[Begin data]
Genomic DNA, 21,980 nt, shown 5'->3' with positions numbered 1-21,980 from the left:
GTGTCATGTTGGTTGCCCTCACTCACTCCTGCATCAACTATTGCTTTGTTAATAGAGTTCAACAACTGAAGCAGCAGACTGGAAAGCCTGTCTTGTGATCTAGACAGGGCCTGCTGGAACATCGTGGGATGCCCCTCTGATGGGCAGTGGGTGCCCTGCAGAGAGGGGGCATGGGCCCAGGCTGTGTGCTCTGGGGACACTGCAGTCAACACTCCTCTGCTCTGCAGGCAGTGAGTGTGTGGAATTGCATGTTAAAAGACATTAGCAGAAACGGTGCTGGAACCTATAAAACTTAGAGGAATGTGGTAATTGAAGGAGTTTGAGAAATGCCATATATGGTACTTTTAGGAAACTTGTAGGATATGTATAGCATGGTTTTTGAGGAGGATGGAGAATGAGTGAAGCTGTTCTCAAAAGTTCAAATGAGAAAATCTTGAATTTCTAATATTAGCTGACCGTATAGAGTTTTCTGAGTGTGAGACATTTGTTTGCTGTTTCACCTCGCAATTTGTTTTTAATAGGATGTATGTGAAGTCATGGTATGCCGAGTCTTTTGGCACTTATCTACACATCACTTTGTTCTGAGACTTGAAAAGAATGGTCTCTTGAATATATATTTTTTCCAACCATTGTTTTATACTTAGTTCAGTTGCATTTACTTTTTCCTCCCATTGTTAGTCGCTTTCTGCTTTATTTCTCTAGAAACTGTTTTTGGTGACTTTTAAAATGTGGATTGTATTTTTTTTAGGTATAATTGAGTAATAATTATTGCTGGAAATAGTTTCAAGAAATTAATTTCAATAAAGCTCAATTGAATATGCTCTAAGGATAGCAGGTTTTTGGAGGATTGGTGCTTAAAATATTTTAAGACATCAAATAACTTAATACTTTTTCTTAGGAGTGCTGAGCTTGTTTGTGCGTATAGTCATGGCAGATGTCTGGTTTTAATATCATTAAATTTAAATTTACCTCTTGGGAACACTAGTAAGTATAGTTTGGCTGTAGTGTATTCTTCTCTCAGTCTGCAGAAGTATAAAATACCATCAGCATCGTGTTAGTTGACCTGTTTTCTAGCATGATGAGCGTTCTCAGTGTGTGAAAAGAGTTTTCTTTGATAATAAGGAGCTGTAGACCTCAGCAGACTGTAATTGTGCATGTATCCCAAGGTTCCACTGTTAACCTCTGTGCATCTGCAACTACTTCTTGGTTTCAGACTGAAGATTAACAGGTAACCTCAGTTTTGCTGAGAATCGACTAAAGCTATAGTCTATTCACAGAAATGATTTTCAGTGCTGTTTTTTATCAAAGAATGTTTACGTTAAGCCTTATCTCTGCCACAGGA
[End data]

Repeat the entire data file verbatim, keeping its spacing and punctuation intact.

Genomic DNA, 21,980 nt, shown 5'->3' with positions numbered 1-21,980 from the left:
GTGTCATGTTGGTTGCCCTCACTCACTCCTGCATCAACTATTGCTTTGTTAATAGAGTTCAACAACTGAAGCAGCAGACTGGAAAGCCTGTCTTGTGATCTAGACAGGGCCTGCTGGAACATCGTGGGATGCCCCTCTGATGGGCAGTGGGTGCCCTGCAGAGAGGGGGCATGGGCCCAGGCTGTGTGCTCTGGGGACACTGCAGTCAACACTCCTCTGCTCTGCAGGCAGTGAGTGTGTGGAATTGCATGTTAAAAGACATTAGCAGAAACGGTGCTGGAACCTATAAAACTTAGAGGAATGTGGTAATTGAAGGAGTTTGAGAAATGCCATATATGGTACTTTTAGGAAACTTGTAGGATATGTATAGCATGGTTTTTGAGGAGGATGGAGAATGAGTGAAGCTGTTCTCAAAAGTTCAAATGAGAAAATCTTGAATTTCTAATATTAGCTGACCGTATAGAGTTTTCTGAGTGTGAGACATTTGTTTGCTGTTTCACCTCGCAATTTGTTTTTAATAGGATGTATGTGAAGTCATGGTATGCCGAGTCTTTTGGCACTTATCTACACATCACTTTGTTCTGAGACTTGAAAAGAATGGTCTCTTGAATATATATTTTTTCCAACCATTGTTTTATACTTAGTTCAGTTGCATTTACTTTTTCCTCCCATTGTTAGTCGCTTTCTGCTTTATTTCTCTAGAAACTGTTTTTGGTGACTTTTAAAATGTGGATTGTATTTTTTTTAGGTATAATTGAGTAATAATTATTGCTGGAAATAGTTTCAAGAAATTAATTTCAATAAAGCTCAATTGAATATGCTCTAAGGATAGCAGGTTTTTGGAGGATTGGTGCTTAAAATATTTTAAGACATCAAATAACTTAATACTTTTTCTTAGGAGTGCTGAGCTTGTTTGTGCGTATAGTCATGGCAGATGTCTGGTTTTAATATCATTAAATTTAAATTTACCTCTTGGGAACACTAGTAAGTATAGTTTGGCTGTAGTGTATTCTTCTCTCAGTCTGCAGAAGTATAAAATACCATCAGCATCGTGTTAGTTGACCTGTTTTCTAGCATGATGAGCGTTCTCAGTGTGTGAAAAGAGTTTTCTTTGATAATAAGGAGCTGTAGACCTCAGCAGACTGTAATTGTGCATGTATCCCAAGGTTCCACTGTTAACCTCTGTGCATCTGCAACTACTTCTTGGTTTCAGACTGAAGATTAACAGGTAACCTCAGTTTTGCTGAGAATCGACTAAAGCTATAGTCTATTCACAGAAATGATTTTCAGTGCTGTTTTTTATCAAAGAATGTTTACGTTAAGCCTTATCTCTGCCACAGGA